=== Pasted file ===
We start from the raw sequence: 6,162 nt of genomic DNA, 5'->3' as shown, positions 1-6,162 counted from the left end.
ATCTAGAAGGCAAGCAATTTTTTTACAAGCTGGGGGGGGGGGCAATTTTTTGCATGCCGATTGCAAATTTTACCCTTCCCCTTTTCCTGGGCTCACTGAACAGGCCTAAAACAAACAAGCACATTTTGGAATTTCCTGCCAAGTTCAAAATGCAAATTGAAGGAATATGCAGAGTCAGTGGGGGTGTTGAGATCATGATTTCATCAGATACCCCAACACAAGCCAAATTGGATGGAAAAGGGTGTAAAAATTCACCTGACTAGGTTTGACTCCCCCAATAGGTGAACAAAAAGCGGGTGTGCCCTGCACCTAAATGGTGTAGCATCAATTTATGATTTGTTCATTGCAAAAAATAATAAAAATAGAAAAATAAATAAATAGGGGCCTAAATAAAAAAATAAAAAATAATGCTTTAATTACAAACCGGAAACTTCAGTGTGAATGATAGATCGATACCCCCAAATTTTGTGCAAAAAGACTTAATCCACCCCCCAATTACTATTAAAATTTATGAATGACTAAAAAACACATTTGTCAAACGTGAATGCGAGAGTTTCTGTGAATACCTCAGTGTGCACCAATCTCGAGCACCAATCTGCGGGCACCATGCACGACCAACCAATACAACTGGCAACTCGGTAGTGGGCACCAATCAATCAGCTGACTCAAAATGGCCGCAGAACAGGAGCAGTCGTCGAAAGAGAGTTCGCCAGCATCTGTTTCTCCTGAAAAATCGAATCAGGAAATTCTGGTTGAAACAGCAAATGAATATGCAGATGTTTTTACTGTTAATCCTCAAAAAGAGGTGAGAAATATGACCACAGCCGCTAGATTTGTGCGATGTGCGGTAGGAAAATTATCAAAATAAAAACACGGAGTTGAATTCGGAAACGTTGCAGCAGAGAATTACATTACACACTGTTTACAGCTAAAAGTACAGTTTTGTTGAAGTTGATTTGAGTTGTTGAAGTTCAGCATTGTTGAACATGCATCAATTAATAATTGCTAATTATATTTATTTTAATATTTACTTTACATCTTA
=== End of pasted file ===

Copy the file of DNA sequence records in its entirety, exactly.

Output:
We start from the raw sequence: 6,162 nt of genomic DNA, 5'->3' as shown, positions 1-6,162 counted from the left end.
ATCTAGAAGGCAAGCAATTTTTTTACAAGCTGGGGGGGGGGGCAATTTTTTGCATGCCGATTGCAAATTTTACCCTTCCCCTTTTCCTGGGCTCACTGAACAGGCCTAAAACAAACAAGCACATTTTGGAATTTCCTGCCAAGTTCAAAATGCAAATTGAAGGAATATGCAGAGTCAGTGGGGGTGTTGAGATCATGATTTCATCAGATACCCCAACACAAGCCAAATTGGATGGAAAAGGGTGTAAAAATTCACCTGACTAGGTTTGACTCCCCCAATAGGTGAACAAAAAGCGGGTGTGCCCTGCACCTAAATGGTGTAGCATCAATTTATGATTTGTTCATTGCAAAAAATAATAAAAATAGAAAAATAAATAAATAGGGGCCTAAATAAAAAAATAAAAAATAATGCTTTAATTACAAACCGGAAACTTCAGTGTGAATGATAGATCGATACCCCCAAATTTTGTGCAAAAAGACTTAATCCACCCCCCAATTACTATTAAAATTTATGAATGACTAAAAAACACATTTGTCAAACGTGAATGCGAGAGTTTCTGTGAATACCTCAGTGTGCACCAATCTCGAGCACCAATCTGCGGGCACCATGCACGACCAACCAATACAACTGGCAACTCGGTAGTGGGCACCAATCAATCAGCTGACTCAAAATGGCCGCAGAACAGGAGCAGTCGTCGAAAGAGAGTTCGCCAGCATCTGTTTCTCCTGAAAAATCGAATCAGGAAATTCTGGTTGAAACAGCAAATGAATATGCAGATGTTTTTACTGTTAATCCTCAAAAAGAGGTGAGAAATATGACCACAGCCGCTAGATTTGTGCGATGTGCGGTAGGAAAATTATCAAAATAAAAACACGGAGTTGAATTCGGAAACGTTGCAGCAGAGAATTACATTACACACTGTTTACAGCTAAAAGTACAGTTTTGTTGAAGTTGATTTGAGTTGTTGAAGTTCAGCATTGTTGAACATGCATCAATTAATAATTGCTAATTATATTTATTTTAATATTTACTTTACATCTTA